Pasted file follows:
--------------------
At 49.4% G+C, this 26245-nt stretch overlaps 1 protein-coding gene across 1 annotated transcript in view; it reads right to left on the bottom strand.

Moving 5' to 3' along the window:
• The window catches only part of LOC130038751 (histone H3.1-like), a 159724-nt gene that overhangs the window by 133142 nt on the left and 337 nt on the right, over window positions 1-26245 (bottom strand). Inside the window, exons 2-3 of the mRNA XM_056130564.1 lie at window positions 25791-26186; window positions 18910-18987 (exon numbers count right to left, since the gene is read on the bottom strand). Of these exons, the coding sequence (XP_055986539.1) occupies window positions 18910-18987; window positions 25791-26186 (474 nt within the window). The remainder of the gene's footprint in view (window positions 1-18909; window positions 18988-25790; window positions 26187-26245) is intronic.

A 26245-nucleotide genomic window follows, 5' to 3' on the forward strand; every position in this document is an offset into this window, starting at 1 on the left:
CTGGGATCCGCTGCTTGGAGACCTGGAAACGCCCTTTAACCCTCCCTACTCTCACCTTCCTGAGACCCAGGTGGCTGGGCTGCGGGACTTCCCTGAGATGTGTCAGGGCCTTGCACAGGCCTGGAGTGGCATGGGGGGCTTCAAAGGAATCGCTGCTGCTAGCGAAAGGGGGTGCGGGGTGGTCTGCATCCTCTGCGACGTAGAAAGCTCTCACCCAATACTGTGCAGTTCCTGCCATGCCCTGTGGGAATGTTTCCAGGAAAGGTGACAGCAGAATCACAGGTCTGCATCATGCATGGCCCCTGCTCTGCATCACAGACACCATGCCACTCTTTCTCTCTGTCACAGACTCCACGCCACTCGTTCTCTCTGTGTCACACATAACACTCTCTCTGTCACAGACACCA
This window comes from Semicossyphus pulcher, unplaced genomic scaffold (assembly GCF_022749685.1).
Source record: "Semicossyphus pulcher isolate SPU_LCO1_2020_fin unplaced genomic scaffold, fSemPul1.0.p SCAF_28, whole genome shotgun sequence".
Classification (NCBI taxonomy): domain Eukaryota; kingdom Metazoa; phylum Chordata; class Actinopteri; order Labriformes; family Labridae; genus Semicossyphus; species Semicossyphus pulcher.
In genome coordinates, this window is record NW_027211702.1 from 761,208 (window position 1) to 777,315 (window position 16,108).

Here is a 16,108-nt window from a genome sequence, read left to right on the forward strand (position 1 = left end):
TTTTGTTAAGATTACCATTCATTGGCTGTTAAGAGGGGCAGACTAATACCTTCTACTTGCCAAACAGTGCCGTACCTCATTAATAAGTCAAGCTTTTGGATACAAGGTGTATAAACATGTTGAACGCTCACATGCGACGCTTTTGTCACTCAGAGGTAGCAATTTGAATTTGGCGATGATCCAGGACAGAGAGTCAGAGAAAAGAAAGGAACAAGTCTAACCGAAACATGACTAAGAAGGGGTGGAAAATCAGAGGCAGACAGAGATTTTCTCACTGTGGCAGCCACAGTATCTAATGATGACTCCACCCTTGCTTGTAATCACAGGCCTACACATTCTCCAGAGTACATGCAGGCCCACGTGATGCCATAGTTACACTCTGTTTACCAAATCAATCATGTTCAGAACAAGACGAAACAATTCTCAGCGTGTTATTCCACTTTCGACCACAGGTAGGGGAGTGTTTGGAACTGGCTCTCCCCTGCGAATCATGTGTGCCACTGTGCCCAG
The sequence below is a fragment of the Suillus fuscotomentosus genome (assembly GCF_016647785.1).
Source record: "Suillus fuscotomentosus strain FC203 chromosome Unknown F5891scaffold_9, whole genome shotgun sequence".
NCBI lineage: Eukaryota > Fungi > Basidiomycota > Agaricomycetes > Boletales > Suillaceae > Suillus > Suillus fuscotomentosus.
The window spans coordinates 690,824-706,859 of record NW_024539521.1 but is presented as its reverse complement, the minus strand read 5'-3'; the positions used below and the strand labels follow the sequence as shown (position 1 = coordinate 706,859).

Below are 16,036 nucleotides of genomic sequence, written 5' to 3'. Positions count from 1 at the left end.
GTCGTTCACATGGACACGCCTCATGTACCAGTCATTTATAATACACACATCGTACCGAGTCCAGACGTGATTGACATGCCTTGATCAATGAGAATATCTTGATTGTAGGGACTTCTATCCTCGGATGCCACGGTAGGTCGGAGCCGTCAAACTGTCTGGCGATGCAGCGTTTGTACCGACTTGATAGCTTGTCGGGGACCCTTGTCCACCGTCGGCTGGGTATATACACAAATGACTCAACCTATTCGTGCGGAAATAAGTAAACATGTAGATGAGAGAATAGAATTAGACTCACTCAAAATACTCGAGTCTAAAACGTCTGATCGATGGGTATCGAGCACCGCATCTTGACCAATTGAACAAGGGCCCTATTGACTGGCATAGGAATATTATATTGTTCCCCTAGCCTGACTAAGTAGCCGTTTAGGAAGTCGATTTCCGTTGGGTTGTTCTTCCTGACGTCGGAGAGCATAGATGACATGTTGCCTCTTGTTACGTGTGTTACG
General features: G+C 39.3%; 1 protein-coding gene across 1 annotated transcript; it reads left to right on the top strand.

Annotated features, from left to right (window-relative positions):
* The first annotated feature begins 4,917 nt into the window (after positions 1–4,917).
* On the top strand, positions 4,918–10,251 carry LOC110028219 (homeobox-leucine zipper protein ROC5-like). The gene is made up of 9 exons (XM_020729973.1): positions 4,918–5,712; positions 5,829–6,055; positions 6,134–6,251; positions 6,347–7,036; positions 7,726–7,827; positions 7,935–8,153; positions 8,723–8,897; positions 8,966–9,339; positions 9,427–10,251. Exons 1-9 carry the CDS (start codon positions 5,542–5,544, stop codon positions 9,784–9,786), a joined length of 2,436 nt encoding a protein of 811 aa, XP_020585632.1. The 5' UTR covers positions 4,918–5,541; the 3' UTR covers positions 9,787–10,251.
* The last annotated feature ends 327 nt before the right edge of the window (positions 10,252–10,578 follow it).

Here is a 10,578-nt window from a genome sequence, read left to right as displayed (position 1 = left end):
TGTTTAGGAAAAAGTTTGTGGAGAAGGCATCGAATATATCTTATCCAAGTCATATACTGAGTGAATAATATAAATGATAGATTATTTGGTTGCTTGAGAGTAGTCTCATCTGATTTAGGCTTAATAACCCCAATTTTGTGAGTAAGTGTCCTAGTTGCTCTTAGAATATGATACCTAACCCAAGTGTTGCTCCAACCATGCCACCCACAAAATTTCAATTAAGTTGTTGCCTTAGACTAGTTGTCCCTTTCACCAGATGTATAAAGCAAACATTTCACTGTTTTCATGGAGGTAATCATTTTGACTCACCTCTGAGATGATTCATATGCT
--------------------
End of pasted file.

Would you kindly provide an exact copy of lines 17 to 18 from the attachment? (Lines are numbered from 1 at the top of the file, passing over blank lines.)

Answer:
GTCGTTCACATGGACACGCCTCATGTACCAGTCATTTATAATACACACATCGTACCGAGTCCAGACGTGATTGACATGCCTTGATCAATGAGAATATCTTGATTGTAGGGACTTCTATCCTCGGATGCCACGGTAGGTCGGAGCCGTCAAACTGTCTGGCGATGCAGCGTTTGTACCGACTTGATAGCTTGTCGGGGACCCTTGTCCACCGTCGGCTGGGTATATACACAAATGACTCAACCTATTCGTGCGGAAATAAGTAAACATGTAGATGAGAGAATAGAATTAGACTCACTCAAAATACTCGAGTCTAAAACGTCTGATCGATGGGTATCGAGCACCGCATCTTGACCAATTGAACAAGGGCCCTATTGACTGGCATAGGAATATTATATTGTTCCCCTAGCCTGACTAAGTAGCCGTTTAGGAAGTCGATTTCCGTTGGGTTGTTCTTCCTGACGTCGGAGAGCATAGATGACATGTTGCCTCTTGTTACGTGTGTTACG
General features: G+C 39.3%; 1 protein-coding gene across 1 annotated transcript; it reads left to right on the top strand.